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Responsive Web Design
Presentation Notes

Build for Every Device

Aniket A. Suryavanshi
Front-end Developer at Idyllic Software

Audience

This document will explain you the basics of RWD which will help you create responsive pages, or use frameworks like Bootstrap more effectively.

Intro

Responsive Web Design (RWD) helps Web developers build apps which are cross device and cross platform compatible. Gone are the days of fixed 960 pixel width layouts. Long back. Today, Web Apps get accessed from a huge variety of devices. They differ in display resolution. One thing common to all of them is the Web browser. Responsive Web Design (RWD) is the answer to target all these users with a single app which can be accessed through the browser.

RWD apps work on PC + Mac + Linux + Android + iOS + Windows Phone + everything else with a Web browser.

RWD offers an enormous benefit to lean startups by enabling them to target a large number of users, as compared to developing native apps whose reach is limited to the selected platform.

What are media queries?

Media queries are CSS statements that facilitate applying CSS conditionally to elements. Device properties like viewport width, orientation, number of colours the device can display and type of device can be accessed through these queries and used to apply CSS rules conditionally.

A simple media query

@media (min-width: 700px) {
  p { color: red; }
}

This media query will make the p element's colour red when the viewport is 700px or wider than that.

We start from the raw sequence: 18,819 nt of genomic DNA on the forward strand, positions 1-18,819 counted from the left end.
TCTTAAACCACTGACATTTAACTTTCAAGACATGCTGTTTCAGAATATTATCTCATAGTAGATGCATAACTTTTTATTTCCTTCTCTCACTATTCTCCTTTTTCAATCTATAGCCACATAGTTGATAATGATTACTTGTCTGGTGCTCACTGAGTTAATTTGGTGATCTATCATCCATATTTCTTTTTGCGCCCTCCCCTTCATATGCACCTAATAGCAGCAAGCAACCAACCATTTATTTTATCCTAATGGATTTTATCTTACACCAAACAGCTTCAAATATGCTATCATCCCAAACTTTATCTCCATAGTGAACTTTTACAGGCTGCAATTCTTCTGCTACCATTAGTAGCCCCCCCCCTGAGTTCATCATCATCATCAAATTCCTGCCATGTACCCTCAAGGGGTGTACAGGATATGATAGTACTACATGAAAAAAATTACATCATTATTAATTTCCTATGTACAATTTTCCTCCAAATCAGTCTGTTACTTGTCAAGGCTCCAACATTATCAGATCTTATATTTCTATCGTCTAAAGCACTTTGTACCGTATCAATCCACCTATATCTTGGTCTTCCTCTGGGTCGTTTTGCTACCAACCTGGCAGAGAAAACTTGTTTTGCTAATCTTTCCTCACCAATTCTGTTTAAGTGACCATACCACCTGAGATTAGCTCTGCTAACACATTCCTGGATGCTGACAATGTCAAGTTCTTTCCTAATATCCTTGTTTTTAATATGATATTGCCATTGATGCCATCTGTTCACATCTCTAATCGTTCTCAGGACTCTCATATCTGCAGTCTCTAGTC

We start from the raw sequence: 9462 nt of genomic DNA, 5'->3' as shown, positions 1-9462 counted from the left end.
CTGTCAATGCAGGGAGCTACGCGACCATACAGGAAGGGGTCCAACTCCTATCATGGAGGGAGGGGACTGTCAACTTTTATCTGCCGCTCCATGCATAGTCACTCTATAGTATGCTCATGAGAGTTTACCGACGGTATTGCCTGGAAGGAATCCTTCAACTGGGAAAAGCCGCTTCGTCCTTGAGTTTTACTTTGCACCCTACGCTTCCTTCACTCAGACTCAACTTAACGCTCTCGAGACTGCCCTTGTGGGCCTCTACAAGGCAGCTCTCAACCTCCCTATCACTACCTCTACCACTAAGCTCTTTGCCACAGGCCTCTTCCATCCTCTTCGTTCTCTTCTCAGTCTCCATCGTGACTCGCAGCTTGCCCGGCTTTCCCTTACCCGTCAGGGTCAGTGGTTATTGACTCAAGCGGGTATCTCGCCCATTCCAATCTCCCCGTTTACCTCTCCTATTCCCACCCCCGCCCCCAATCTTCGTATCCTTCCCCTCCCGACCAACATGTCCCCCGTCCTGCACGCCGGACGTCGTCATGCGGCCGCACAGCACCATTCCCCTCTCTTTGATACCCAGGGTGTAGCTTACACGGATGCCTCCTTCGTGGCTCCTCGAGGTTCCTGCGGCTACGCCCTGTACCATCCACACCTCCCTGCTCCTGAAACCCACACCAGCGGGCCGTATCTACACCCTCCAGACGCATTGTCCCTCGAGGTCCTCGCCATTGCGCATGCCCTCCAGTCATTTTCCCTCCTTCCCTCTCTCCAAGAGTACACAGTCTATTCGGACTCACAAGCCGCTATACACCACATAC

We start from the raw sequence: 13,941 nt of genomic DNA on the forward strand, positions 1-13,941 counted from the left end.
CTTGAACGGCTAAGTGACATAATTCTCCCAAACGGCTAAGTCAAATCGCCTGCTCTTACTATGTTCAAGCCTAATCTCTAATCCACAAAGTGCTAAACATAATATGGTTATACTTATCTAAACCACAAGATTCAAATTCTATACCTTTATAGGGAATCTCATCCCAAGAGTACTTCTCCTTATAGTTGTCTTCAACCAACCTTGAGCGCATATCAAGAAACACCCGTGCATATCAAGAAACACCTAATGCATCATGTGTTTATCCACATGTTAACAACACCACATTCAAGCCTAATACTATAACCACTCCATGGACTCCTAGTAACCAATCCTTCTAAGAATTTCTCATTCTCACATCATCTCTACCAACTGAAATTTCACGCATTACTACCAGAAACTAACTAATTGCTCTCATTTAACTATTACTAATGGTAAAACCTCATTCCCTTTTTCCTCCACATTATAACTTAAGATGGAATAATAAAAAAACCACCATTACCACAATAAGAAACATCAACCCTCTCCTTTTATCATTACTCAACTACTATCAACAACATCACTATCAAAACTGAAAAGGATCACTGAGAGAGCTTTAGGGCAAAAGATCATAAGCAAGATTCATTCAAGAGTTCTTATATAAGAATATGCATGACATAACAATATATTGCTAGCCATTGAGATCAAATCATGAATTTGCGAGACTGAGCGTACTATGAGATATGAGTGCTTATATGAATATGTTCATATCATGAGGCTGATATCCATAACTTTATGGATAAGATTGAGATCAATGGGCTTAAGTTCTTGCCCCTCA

This statement can be used in external CSS files, style tags in HTML files and in the link tag used for including external stylesheets in HTML files.

A complex media query

@media (min-width: 700px), handheld and (orientation: landscape) {
  /* CSS rules here will be applied when either or
     both these conditions are true:
     1. The viewport is 700px or wider.
     2. The device is a handheld and it's orientation
        is in landscape mode. */
}

mediaqueri.es

A great resource to stay abreast with the latest work done in RWD, and for some inspiration for your project.

Handling images

picture element's syntax

<picture width="500"  height="500">
  <source  media="(min-width: 1000px)" src="large.jpg">
  <source  media="(min-width: 600px)" src="med.jpg">
  <source  src="small.jpg">
  <img  src="small.jpg" alt="">
  <p>Accessible  text</p>
</picture>
This is a work in progress and not currently supported in all browsers.

The srcset attribute

<h1><img alt="The Breakfast Combo"
  src="banner.jpeg"
  srcset="banner-HD.jpeg 2x, banner-phone.jpeg 100w, banner-phone-HD.jpeg 100w 2x"></h1>
Only WebKit has implemented this attribute at the time of this writing. Polyfills such as this can be used for compatibility accross major browsers.

Word of caution

RWD is not a replacement for native mobile apps currently. Facebook and Linkedin regretted preferring RWD over native mobile apps. Browser based apps are not as high performant as native apps, and do not get access to device's native APIs. But if your app doesn't need them, well, who cares! Marginal performance is the tradeoff to target large user base with RWD.

Example

A simple responsive grid.
Thank you!

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